UniKORN seminar: Space-based tests with optomechanics

Wednesday, April 7, 2021
We are glad to announce the upcoming UniKORN seminar block on Space-based tests with optomechanics with talks on the Wednesdays 7th, 14th, 21st, and 28th of April at 2pm BST. Please find the details of the talks and check our ResearchSeminars profile for the details of the upcoming talks.
Block abstract:
Optomechanical systems are the most massive quantum systems that can be controlled in the laboratory to-date. As such, they make for excellent candidates for testing fundamental physics such as quantum mechanics and gravity/relativity, as well as for sensing applications in space. The space-based tests/applications range from large-mass matter-wave interferometry experiments, such as the proposed MAQRO mission, which recently has seen a technical evaluation by ESA, to internal navigation systems and frequency conversion systems for spacecrafts. 
The overarching goal of this focused block is to evaluate strategic opportunities for large-mass optomechanical systems in space based on technology heritage. A concrete outcome could be the definition of a working group formed of members across academic, industrial and agency communities to work on a roadmap for optomechanics in space. In four sessions, we will hear talks by researchers who work either at the interface of space-based optomechanics or already have experience with launching and testing new technology in space or a micro-gravity environment. The first session will provide an overview of the very successful LISA Pathfinder mission in preparation of a new space-based gravitational wave telescope, followed by two sessions with more specialised topics covering the MAQRO proposal, micro-g experiments and technology development. The last session will be a panel discussion to discuss what technical and community advances might be necessary to put optomechanics into space, and which technologies can be considered space heritage extant from for instance cold atomic, photonic and mechanical space applications.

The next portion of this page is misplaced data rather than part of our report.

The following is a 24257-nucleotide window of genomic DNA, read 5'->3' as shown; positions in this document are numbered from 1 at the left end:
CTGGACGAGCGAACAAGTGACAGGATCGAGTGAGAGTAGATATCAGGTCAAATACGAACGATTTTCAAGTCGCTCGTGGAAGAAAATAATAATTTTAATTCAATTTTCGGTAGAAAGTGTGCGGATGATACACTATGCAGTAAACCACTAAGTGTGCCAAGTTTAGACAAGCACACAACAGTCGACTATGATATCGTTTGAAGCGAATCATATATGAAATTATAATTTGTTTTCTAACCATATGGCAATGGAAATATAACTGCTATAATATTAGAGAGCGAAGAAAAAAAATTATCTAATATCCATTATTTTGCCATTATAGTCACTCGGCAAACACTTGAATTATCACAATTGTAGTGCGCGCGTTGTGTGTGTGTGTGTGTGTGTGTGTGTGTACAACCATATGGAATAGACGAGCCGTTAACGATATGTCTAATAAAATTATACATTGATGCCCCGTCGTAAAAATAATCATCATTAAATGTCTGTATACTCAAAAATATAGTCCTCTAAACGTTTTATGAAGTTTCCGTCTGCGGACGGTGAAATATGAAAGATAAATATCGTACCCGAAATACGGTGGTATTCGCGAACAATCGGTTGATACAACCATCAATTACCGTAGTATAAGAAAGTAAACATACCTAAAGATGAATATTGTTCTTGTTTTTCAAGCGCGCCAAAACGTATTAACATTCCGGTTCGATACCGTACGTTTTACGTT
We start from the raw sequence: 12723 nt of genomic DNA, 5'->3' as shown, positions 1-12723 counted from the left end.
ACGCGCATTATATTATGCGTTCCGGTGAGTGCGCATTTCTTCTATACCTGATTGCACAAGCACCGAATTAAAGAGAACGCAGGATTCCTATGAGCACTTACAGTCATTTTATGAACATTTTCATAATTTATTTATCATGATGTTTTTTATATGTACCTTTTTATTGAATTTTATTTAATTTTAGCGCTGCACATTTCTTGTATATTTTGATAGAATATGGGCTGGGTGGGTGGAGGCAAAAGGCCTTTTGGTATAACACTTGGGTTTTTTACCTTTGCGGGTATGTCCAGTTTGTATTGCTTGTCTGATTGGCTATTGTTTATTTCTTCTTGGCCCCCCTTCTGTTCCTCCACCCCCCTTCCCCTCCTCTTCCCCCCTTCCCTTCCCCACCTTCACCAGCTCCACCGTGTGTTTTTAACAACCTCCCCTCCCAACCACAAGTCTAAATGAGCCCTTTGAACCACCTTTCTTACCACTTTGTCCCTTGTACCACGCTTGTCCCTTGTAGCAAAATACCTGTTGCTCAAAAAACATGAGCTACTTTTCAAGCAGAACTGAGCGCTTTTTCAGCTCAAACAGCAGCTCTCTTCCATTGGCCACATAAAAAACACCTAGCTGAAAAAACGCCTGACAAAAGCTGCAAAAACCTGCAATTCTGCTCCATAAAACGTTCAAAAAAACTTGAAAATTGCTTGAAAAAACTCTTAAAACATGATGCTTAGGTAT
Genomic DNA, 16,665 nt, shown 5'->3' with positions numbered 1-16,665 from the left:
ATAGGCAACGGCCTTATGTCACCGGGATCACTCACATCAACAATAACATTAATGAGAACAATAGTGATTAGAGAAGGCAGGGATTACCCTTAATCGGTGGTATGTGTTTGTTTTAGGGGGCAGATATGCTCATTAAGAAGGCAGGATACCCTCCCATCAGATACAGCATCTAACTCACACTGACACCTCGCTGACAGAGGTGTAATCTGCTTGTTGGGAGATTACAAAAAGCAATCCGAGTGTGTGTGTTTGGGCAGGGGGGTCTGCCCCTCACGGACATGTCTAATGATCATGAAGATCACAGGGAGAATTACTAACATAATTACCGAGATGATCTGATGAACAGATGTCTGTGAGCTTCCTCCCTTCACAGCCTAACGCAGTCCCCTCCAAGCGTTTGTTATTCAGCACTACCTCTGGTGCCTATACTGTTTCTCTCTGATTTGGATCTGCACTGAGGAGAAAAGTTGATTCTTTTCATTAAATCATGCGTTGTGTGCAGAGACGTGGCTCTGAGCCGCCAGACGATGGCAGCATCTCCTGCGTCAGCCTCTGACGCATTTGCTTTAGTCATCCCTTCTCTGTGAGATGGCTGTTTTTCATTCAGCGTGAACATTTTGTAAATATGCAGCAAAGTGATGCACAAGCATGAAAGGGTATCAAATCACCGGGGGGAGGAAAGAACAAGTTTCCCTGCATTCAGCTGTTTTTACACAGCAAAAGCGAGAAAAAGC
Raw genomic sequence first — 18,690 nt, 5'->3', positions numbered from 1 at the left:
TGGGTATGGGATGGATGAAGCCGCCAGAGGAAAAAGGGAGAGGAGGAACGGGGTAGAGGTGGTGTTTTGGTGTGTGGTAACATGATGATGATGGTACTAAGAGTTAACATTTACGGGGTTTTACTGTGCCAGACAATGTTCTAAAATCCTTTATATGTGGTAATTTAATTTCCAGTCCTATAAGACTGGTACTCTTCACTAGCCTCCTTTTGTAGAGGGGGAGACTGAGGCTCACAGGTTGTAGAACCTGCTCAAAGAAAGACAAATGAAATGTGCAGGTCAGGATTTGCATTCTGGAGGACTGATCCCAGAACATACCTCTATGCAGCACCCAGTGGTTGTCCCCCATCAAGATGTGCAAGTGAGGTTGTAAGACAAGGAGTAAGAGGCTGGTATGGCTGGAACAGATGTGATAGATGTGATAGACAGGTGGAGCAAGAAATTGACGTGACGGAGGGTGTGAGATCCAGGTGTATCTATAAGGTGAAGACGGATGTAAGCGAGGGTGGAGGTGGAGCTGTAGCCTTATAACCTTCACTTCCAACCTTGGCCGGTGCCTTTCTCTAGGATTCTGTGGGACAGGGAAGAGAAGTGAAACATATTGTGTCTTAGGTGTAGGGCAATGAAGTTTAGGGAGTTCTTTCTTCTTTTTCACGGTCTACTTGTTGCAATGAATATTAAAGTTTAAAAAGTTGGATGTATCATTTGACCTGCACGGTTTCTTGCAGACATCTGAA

Talk: Lisa Pathfinder and LISA
Speaker: Stefano Vitale
Date: 7th of April 2021
Time: 2pm BST
Abstract: LISA is a space-borne gravitational wave (GW)observatory under development by the European Space Agency (ESA). It aims at the GW spectrum between a few tens of micro-Hz and a fraction of a Hz, which cannot be accessed by ground-based detectors. LISA has been preceded by a precursor mission, LISA Pathfinder, that has successfully demonstrated the necessary space-time metrology. The talk will review both the basic principles of LISA and the status of its development, and the objectives, design, operations and achievements of LISA Pathfinder.

Talk: Testing quantum physics in space: challenges and progress
Speaker: Rainer Kaltenbaeck
Date: 14th of April 2021
Time: 2pm BST
YouTube live-stream link: https://youtu.be/WE34C0Dmvng